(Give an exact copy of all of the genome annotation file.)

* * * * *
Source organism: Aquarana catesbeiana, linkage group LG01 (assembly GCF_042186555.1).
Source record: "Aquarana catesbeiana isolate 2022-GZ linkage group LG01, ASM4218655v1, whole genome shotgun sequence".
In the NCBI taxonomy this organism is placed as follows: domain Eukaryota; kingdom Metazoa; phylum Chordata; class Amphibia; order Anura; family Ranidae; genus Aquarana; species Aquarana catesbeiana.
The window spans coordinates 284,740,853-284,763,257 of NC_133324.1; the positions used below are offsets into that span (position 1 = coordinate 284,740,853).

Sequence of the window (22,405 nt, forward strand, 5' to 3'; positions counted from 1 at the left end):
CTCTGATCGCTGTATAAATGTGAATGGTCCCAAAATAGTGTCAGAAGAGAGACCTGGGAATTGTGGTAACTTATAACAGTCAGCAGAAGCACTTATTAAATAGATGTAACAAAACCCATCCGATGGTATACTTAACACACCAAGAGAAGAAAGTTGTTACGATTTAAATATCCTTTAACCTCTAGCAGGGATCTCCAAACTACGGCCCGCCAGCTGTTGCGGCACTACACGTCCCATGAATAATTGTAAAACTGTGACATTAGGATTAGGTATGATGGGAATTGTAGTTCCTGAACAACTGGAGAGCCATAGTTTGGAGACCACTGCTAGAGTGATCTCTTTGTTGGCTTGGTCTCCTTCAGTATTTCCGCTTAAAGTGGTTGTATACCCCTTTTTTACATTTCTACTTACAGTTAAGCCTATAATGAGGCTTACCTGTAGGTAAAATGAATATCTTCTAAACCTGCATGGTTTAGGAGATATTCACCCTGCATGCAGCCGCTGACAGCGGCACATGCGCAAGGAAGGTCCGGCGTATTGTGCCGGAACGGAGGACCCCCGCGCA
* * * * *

Source organism: Aquarana catesbeiana, linkage group LG01 (assembly GCF_042186555.1).
Source record: "Aquarana catesbeiana isolate 2022-GZ linkage group LG01, ASM4218655v1, whole genome shotgun sequence".
In the NCBI taxonomy this organism is placed as follows: domain Eukaryota; kingdom Metazoa; phylum Chordata; class Amphibia; order Anura; family Ranidae; genus Aquarana; species Aquarana catesbeiana.
The window spans coordinates 284,740,853-284,763,257 of NC_133324.1; the positions used below are offsets into that span (position 1 = coordinate 284,740,853).

Sequence of the window (22,405 nt, forward strand, 5' to 3'; positions counted from 1 at the left end):
CTCTGATCGCTGTATAAATGTGAATGGTCCCAAAATAGTGTCAGAAGAGAGACCTGGGAATTGTGGTAACTTATAACAGTCAGCAGAAGCACTTATTAAATAGATGTAACAAAACCCATCCGATGGTATACTTAACACACCAAGAGAAGAAAGTTGTTACGATTTAAATATCCTTTAACCTCTAGCAGGGATCTCCAAACTACGGCCCGCCAGCTGTTGCGGCACTACACGTCCCATGAATAATTGTAAAACTGTGACATTAGGATTAGGTATGATGGGAATTGTAGTTCCTGAACAACTGGAGAGCCATAGTTTGGAGACCACTGCTAGAGTGATCTCTTTGTTGGCTTGGTCTCCTTCAGTATTTCCGCTTAAAGTGGTTGTATACCCCTTTTTTACATTTCTACTTACAGTTAAGCCTATAATGAGGCTTACCTGTAGGTAAAATGAATATCTTCTAAACCTGCATGGTTTAGGAGATATTCACCCTGCATGCAGCCGCTGACAGCGGCACATGCGCAAGGAAGGTCCGGCGTATTGTGCCGGAACGGAGGACCCCCGCGCA